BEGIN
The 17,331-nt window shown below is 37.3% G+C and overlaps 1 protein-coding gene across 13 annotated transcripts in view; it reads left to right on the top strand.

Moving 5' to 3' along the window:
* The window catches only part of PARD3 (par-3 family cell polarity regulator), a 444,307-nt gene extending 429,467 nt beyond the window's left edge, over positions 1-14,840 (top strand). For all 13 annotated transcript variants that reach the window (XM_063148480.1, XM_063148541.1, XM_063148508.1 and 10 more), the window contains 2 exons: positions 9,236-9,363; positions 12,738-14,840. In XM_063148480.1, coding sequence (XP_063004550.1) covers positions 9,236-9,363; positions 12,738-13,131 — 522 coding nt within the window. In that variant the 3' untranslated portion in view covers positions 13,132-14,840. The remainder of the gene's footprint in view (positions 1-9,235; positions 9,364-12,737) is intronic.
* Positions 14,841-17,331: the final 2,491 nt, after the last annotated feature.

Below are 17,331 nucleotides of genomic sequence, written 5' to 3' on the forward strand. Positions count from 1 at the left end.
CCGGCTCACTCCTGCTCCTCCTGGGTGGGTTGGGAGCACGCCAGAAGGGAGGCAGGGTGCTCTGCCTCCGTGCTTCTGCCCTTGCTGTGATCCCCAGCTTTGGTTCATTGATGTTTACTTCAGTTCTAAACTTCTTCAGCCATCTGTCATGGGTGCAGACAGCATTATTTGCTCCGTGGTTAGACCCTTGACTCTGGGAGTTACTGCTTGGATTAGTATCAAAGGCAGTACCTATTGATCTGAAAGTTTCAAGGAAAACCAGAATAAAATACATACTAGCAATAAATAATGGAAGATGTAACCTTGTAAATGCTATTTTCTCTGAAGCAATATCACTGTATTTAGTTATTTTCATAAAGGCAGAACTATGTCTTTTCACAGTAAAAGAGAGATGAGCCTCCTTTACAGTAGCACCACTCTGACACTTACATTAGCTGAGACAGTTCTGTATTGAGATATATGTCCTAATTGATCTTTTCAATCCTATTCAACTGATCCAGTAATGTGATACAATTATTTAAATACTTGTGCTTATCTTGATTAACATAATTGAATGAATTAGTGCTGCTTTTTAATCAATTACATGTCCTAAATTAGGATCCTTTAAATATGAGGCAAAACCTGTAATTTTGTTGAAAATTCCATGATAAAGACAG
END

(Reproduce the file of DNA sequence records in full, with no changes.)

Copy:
The 17,331-nt window shown below is 37.3% G+C and overlaps 1 protein-coding gene across 13 annotated transcripts in view; it reads left to right on the top strand.

Moving 5' to 3' along the window:
* The window catches only part of PARD3 (par-3 family cell polarity regulator), a 444,307-nt gene extending 429,467 nt beyond the window's left edge, over positions 1-14,840 (top strand). For all 13 annotated transcript variants that reach the window (XM_063148480.1, XM_063148541.1, XM_063148508.1 and 10 more), the window contains 2 exons: positions 9,236-9,363; positions 12,738-14,840. In XM_063148480.1, coding sequence (XP_063004550.1) covers positions 9,236-9,363; positions 12,738-13,131 — 522 coding nt within the window. In that variant the 3' untranslated portion in view covers positions 13,132-14,840. The remainder of the gene's footprint in view (positions 1-9,235; positions 9,364-12,737) is intronic.
* Positions 14,841-17,331: the final 2,491 nt, after the last annotated feature.

Below are 17,331 nucleotides of genomic sequence, written 5' to 3' on the forward strand. Positions count from 1 at the left end.
CCGGCTCACTCCTGCTCCTCCTGGGTGGGTTGGGAGCACGCCAGAAGGGAGGCAGGGTGCTCTGCCTCCGTGCTTCTGCCCTTGCTGTGATCCCCAGCTTTGGTTCATTGATGTTTACTTCAGTTCTAAACTTCTTCAGCCATCTGTCATGGGTGCAGACAGCATTATTTGCTCCGTGGTTAGACCCTTGACTCTGGGAGTTACTGCTTGGATTAGTATCAAAGGCAGTACCTATTGATCTGAAAGTTTCAAGGAAAACCAGAATAAAATACATACTAGCAATAAATAATGGAAGATGTAACCTTGTAAATGCTATTTTCTCTGAAGCAATATCACTGTATTTAGTTATTTTCATAAAGGCAGAACTATGTCTTTTCACAGTAAAAGAGAGATGAGCCTCCTTTACAGTAGCACCACTCTGACACTTACATTAGCTGAGACAGTTCTGTATTGAGATATATGTCCTAATTGATCTTTTCAATCCTATTCAACTGATCCAGTAATGTGATACAATTATTTAAATACTTGTGCTTATCTTGATTAACATAATTGAATGAATTAGTGCTGCTTTTTAATCAATTACATGTCCTAAATTAGGATCCTTTAAATATGAGGCAAAACCTGTAATTTTGTTGAAAATTCCATGATAAAGACAG